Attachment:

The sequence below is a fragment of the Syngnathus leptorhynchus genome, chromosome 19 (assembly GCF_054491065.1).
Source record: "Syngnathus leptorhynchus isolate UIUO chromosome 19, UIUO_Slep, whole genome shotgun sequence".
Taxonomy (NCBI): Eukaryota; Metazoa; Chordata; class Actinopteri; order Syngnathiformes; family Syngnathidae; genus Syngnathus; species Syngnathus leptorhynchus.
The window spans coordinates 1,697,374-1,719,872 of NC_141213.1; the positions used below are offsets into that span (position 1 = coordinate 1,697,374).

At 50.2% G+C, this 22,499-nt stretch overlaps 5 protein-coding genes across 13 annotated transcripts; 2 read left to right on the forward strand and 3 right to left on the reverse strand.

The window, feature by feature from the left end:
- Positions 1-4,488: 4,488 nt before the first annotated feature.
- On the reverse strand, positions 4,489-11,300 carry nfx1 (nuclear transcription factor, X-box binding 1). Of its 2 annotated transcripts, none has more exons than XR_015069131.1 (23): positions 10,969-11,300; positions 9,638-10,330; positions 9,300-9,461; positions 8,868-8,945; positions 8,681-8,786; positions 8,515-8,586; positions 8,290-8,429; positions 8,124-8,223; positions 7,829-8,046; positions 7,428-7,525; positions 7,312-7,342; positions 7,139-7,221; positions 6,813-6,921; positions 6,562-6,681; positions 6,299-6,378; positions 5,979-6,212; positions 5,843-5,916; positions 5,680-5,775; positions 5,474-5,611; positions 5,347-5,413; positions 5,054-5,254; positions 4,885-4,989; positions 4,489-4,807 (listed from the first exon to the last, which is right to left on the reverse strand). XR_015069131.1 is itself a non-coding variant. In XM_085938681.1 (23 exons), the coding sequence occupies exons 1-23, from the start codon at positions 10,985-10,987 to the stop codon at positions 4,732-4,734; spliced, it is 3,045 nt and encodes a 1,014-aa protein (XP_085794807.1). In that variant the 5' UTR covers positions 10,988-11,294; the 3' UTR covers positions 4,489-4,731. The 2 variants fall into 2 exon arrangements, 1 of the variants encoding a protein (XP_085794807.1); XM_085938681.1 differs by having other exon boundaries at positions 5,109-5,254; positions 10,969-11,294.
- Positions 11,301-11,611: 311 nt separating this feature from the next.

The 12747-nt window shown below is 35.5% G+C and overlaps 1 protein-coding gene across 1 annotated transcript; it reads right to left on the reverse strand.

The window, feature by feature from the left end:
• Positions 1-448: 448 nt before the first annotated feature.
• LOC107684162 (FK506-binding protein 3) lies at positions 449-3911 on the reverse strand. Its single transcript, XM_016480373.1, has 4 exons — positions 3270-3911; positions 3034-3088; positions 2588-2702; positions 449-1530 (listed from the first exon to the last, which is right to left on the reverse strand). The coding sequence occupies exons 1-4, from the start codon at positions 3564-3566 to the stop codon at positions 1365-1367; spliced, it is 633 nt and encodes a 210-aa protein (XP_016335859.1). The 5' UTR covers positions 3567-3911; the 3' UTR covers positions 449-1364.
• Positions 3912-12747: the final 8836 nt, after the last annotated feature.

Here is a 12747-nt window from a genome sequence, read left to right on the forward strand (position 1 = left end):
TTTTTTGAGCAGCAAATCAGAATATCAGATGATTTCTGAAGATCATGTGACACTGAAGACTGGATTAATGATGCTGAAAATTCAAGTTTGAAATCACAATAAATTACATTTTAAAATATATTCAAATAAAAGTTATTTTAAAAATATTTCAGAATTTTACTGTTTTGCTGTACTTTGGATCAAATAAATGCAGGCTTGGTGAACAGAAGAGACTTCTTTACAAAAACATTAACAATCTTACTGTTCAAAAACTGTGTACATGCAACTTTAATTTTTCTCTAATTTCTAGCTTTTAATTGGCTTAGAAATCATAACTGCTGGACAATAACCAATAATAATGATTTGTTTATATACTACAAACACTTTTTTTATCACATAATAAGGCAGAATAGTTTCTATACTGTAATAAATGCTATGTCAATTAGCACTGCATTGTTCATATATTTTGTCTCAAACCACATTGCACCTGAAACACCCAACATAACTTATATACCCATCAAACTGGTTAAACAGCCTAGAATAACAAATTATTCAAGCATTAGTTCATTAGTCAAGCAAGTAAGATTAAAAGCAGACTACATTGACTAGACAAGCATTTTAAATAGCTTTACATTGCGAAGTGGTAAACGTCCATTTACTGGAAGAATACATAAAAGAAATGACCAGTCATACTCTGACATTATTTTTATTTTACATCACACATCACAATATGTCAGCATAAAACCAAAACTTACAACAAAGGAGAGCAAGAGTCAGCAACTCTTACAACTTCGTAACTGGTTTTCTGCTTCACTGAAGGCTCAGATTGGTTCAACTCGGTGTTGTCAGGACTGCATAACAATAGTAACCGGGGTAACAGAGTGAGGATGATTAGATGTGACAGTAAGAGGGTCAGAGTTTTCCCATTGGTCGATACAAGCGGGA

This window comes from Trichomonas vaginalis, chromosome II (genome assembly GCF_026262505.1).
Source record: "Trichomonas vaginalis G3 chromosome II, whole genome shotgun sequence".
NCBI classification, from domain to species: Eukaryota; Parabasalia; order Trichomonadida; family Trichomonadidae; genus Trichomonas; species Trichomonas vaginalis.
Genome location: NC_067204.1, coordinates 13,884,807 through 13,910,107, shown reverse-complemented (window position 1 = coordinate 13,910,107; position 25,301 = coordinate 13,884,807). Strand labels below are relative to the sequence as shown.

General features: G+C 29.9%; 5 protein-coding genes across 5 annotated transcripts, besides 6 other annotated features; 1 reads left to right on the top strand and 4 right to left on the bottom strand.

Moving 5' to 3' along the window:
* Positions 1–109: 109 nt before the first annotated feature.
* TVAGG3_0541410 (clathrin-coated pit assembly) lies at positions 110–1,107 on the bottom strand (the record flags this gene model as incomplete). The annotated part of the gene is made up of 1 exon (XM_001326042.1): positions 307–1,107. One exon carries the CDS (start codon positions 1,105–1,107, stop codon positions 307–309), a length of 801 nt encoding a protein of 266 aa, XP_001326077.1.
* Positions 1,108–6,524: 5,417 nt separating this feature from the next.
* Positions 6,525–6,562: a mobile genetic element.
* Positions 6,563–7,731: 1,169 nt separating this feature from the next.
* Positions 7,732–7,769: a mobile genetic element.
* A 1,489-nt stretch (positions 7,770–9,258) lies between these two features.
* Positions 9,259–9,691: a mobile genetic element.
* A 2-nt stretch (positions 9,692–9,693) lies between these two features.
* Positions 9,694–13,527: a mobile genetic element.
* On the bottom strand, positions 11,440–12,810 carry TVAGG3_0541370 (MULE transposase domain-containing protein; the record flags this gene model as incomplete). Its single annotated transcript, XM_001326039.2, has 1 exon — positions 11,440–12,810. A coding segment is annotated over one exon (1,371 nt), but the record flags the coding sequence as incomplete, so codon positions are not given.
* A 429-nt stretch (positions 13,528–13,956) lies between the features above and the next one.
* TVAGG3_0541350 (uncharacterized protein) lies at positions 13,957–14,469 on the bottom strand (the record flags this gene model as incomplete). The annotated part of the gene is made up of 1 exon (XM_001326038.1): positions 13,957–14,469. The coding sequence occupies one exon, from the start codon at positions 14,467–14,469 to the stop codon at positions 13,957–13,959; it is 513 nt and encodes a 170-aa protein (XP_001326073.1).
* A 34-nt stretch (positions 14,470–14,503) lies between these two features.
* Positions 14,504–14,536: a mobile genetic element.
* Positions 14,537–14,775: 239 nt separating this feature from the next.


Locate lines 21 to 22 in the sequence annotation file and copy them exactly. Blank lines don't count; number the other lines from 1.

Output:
General features: G+C 29.9%; 5 protein-coding genes across 5 annotated transcripts, besides 6 other annotated features; 1 reads left to right on the top strand and 4 right to left on the bottom strand.

Moving 5' to 3' along the window: